There are now nearly 300 cases of COVID-19 linked to passengers who disembarked from the Ruby Princess cruise ship without any health checks from authorities.
Amid public condemnation, video of travellers squashed together in the immigration queue at Sydney airport made the rounds last week on social media.
Border security at both airports and cruise terminals primarily falls under the purview of the Australian Border Force (ABF). Both episodes have raised critical questions about the management of our border security and who exactly is responsible for what during the coronavirus crisis.
Overlapping responsibilities at the border
The first thing to talk about here is Australia’s federal system and the “national cabinet” of C…
G20 leaders have pledged to do “whatever it takes” to minimise the impacts of COVID-19.
Most of these nations are lumbered with welfare safety nets unfit for purpose. They are designed for last century, with a binary way of thinking about employment that’s no longer the experience of casual, contract and gig workers.
The limitations are being thoroughly exposed by a crisis further blurring the line between having or not having work.
A simple solution is a universal basic income – a regular payment to every adult, no questions asked.
For children, school is about more than just learning. This is even more the case for children living in disadvantage as many schools also provide vital food and a welcoming environment.
As the COVID-19 pandemic spreads across the world, many schools are closing and fewer children are attending. In term two, it seems, most Australian schools will be moving online.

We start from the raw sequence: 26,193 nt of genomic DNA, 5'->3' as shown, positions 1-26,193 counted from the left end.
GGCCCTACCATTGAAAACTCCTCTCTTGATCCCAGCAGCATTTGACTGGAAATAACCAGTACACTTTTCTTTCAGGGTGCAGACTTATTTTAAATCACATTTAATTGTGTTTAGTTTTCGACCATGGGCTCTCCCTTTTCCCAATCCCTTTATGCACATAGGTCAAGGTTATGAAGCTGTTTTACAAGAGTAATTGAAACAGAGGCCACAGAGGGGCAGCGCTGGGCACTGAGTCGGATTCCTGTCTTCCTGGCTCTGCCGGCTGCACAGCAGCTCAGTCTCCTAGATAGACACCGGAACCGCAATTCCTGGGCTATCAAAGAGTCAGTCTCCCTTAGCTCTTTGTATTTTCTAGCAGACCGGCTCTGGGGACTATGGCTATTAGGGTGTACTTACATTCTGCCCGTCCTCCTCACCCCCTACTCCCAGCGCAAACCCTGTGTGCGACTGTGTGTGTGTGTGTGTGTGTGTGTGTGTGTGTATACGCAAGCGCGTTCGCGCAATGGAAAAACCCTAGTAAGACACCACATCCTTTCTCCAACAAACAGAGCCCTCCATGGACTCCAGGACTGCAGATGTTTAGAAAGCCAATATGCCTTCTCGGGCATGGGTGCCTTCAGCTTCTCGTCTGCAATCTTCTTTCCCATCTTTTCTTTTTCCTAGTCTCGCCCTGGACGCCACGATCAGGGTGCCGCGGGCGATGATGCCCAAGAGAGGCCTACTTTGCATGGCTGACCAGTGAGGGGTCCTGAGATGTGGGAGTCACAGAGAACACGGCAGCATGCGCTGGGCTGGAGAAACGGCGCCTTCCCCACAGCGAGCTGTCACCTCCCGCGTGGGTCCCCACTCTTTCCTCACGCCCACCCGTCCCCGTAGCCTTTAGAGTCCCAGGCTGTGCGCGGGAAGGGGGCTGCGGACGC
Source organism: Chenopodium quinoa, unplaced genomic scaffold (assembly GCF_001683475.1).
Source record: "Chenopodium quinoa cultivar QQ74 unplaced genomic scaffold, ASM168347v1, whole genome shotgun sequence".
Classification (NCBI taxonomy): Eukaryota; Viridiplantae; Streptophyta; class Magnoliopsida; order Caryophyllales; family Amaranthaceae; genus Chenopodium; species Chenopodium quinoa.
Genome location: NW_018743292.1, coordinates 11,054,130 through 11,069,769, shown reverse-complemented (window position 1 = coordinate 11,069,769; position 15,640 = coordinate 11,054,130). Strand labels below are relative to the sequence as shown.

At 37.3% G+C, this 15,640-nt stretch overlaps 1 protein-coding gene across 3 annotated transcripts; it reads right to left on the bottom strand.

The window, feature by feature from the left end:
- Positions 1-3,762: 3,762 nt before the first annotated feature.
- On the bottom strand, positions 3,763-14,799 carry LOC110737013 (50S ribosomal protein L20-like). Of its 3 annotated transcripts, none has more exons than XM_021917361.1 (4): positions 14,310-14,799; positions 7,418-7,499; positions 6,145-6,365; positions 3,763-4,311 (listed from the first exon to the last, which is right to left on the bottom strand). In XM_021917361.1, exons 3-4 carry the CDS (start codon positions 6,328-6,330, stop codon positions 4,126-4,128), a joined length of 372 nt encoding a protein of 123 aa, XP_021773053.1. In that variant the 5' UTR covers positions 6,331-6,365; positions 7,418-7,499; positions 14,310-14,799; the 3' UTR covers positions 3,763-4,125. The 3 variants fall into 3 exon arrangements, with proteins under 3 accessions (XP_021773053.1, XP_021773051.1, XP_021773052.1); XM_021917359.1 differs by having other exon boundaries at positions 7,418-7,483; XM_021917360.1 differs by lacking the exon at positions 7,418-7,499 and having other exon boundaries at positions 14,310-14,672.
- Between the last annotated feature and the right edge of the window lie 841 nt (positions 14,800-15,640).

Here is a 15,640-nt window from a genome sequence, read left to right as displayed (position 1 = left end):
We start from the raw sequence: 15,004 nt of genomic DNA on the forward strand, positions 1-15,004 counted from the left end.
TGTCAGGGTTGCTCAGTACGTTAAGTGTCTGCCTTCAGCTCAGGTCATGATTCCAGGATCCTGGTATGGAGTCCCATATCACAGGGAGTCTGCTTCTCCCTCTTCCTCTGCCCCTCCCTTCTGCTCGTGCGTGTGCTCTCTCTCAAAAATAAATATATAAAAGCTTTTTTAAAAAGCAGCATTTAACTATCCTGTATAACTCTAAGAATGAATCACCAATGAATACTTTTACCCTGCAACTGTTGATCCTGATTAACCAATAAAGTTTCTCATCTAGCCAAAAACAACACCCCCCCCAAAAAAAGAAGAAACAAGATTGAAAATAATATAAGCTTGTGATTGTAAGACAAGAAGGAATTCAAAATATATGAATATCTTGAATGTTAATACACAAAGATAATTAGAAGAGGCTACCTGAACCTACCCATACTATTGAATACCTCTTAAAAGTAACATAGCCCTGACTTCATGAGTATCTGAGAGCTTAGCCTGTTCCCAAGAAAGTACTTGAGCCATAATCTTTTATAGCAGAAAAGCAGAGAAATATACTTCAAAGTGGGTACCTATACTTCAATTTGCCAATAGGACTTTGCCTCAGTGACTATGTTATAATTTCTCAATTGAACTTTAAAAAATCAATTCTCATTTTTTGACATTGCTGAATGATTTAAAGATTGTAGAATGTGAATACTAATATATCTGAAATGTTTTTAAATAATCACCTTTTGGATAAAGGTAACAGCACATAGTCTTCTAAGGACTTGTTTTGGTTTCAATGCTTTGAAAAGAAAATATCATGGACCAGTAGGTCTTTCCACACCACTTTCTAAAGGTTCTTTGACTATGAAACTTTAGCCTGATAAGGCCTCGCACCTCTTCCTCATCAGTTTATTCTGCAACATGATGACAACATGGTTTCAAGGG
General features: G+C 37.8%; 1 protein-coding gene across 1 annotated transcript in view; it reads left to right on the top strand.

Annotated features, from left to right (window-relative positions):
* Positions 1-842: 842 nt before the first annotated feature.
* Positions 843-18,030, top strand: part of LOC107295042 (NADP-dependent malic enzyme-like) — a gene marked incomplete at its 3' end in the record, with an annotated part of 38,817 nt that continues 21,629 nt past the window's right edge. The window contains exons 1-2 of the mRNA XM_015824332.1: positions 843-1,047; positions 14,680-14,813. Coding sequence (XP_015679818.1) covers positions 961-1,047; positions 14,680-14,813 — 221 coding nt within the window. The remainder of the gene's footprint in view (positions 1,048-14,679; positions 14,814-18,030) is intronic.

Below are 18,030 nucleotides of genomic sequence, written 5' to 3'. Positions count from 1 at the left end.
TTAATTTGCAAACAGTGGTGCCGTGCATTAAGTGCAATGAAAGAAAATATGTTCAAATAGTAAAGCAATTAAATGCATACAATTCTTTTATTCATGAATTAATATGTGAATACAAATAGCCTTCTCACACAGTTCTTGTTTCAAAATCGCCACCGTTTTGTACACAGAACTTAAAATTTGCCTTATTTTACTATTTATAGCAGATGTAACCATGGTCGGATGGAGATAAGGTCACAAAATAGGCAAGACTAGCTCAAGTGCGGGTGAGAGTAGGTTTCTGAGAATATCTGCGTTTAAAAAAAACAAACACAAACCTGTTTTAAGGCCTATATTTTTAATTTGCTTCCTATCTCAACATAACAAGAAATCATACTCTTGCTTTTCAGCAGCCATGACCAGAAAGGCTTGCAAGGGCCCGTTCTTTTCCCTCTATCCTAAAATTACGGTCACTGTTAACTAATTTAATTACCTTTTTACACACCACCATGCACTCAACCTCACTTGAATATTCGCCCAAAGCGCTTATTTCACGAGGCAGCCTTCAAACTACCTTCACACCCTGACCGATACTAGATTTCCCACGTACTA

We must consider how to replicate the physical, nurturing environments of schools for children living in poverty.
Breakfast clubs at school
As many as one in five children in Australia start the school day without eating breakfast. About 15% arrive at school without lunch, or the money to buy it at the canteen.
It’s hard to know exactly who hasn’t eaten since these child…
Some years ago, I travelled to Israel for a conference on dramaturgy. Losing my way at the train station, I was rescued by a soldier who chatted with me all the way to Tel Aviv. I dreaded what was coming. What was I doing there, he asked? In a region of endless conflict and, for this young man, daily risk, my reply seemed feeble to my ears.
Yet his face lit up as if I had opened a window. Dramaturgy! A subject as far away from war and ancient hatreds as it was possible to get. He would love to talk about it. And so we did.
We are not defined by the calamities that befall us. We are more than the sum of our hazards, hardships and heartbreaks. We are defined, as individuals and as a nation, by the positive content of our …